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What Are the Pros and Cons of Using Cypress Siding?

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  • Written By: Britt Archer
  • Edited By: Bronwyn Harris
  • Last Modified Date: 03 September 2016
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There are advantages and disadvantages to finishing a house or other building with cypress siding. Cypress is very durable, thanks to its ability to withstand elements that would adversely affect other types of wood, such as fungi and insects. Cypress siding also stands up very well to the weather, making it a prime choice for houses that are located near a coastline. Disadvantages include the wood’s tendency to fade over time, and the necessity to periodically apply a sealant, which protects the siding from warping or cracking.

Exterior cypress siding has an advantage over other products because it contains an oil called cypressene, which acts as a protective coating. The presence of cypressene is good news for a homeowner because no chemical protective treatments need to be applied. On the other hand, a homeowner would be wise to periodically apply a sealant for protection because cypress siding, if well cared for, can last many years. The cypress siding that was used on houses in the 1700s has held up so well that it is sometimes removed when these structures are no longer functional, and used again in modern home construction projects.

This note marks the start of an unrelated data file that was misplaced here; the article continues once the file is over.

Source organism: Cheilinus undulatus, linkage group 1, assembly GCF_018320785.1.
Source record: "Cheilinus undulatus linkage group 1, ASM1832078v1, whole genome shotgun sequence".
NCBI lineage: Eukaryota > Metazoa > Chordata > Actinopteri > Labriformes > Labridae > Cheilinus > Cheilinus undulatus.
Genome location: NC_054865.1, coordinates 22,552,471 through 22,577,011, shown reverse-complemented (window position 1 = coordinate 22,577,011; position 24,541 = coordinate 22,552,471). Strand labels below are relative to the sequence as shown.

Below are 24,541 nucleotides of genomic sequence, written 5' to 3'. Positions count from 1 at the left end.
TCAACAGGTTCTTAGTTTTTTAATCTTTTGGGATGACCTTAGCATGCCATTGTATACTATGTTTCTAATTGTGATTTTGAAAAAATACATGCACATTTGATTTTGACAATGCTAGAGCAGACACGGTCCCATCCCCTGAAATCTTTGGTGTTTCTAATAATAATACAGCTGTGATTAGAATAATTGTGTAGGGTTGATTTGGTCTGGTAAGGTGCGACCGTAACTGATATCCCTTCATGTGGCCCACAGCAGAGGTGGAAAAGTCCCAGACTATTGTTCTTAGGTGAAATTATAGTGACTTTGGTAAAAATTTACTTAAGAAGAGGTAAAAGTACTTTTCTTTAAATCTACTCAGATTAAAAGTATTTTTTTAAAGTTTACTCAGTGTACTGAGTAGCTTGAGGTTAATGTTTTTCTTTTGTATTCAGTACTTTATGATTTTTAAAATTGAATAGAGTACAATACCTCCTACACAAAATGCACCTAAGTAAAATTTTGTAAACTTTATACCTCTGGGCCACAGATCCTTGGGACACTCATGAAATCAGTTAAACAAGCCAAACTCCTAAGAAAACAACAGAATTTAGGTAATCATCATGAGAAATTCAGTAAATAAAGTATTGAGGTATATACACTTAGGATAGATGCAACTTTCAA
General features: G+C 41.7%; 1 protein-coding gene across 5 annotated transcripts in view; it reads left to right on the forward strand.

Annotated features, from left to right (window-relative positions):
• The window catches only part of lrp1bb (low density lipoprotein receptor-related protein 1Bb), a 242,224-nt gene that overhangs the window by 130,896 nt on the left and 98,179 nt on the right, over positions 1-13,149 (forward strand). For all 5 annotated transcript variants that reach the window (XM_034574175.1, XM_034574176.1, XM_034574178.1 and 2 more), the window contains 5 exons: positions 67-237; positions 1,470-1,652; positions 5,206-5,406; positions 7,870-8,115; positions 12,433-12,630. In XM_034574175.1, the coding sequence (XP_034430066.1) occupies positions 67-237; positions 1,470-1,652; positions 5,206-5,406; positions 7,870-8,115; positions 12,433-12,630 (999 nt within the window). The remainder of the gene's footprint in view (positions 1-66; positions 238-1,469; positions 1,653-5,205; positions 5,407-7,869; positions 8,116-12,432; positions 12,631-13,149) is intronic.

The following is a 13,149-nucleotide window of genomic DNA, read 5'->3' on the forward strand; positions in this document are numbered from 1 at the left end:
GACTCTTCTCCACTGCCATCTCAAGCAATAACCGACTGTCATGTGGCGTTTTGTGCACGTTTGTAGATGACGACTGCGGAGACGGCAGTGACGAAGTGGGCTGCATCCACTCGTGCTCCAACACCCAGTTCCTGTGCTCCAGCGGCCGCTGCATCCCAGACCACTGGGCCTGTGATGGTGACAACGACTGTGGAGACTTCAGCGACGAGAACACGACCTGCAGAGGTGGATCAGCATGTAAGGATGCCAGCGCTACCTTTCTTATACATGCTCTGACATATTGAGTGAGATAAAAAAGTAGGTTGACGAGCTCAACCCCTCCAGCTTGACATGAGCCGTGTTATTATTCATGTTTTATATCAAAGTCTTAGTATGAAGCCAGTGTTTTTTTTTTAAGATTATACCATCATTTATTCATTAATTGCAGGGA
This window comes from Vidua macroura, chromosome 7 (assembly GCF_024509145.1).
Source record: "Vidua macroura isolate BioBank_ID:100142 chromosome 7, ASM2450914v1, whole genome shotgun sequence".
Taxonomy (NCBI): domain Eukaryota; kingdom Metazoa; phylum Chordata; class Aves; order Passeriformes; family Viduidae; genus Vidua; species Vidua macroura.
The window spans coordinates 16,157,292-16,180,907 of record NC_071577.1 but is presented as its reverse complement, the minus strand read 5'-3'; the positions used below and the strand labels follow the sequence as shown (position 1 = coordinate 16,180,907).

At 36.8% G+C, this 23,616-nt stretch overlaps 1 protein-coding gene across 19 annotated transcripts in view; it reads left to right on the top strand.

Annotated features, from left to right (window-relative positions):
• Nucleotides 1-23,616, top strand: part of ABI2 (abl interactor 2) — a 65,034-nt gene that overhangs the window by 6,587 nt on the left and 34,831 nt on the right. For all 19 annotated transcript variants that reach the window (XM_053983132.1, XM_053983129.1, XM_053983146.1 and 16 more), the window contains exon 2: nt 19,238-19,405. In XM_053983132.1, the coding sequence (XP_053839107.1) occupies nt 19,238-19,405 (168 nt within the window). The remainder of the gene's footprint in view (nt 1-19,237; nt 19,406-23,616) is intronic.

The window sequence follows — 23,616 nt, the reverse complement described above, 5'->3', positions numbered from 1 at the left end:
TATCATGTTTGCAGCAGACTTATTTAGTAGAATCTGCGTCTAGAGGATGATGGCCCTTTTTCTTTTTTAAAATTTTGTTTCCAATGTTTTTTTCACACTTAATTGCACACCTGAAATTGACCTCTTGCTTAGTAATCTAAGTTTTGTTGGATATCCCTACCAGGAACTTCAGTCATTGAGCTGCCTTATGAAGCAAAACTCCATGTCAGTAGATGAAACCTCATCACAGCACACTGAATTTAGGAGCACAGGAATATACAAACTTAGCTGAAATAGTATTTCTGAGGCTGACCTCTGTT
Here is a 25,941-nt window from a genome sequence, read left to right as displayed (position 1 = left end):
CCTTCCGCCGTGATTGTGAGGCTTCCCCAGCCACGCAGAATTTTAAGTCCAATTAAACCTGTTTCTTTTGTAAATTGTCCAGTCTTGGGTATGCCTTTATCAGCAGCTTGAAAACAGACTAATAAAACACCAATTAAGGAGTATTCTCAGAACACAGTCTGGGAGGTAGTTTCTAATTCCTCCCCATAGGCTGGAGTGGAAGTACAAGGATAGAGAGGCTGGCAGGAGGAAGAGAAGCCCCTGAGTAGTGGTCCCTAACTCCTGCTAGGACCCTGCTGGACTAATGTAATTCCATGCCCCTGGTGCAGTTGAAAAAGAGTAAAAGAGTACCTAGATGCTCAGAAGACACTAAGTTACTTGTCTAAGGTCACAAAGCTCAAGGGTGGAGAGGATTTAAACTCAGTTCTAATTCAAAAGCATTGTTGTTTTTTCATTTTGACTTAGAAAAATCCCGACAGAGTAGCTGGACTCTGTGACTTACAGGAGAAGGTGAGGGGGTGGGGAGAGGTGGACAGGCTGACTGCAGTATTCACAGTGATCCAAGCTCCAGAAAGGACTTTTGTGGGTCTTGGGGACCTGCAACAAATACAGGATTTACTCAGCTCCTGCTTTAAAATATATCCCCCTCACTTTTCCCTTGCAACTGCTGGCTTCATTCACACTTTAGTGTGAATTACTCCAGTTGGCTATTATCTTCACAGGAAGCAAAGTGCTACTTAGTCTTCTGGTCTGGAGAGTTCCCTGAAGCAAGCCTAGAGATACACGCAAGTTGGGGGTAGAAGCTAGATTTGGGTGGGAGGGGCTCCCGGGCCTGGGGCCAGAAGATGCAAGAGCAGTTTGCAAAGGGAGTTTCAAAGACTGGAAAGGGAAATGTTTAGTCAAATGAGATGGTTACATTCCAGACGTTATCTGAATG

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In its natural state, cypress siding can add a beautiful touch to a house. The wood is a pale yellow that can change to gold hues with a polyurethane coating, and when left untreated it will age to a soft gray. The wood’s natural undertones can be greenish, red or brown. A homeowner can also choose to paint cypress siding. Despite cypress’ strength, it accepts paint applications as well as many softer types of timber.

Cypress is a wood that has many uses because of its durability, including decks, shutters, fences and floors. The wood has a memorable fragrance and few knots. It is considered an easily workable wood that is not difficult to install or finish.

There are several different types of cypress trees, including the bald cypress, also known as yellow cypress; red cypress; gulf cypress; and white cypress. The Leyland cypress and the Arizona cypress are grown commercially as Christmas trees. Cypress trees grow much more slowly than pine trees, making the wood less porous and also more durable. “Sinker cypress,” trees that have been underwater for about a century after sinking while lumbermen attempted to harvest them 100 years ago, are considered extremely resistant to decay.

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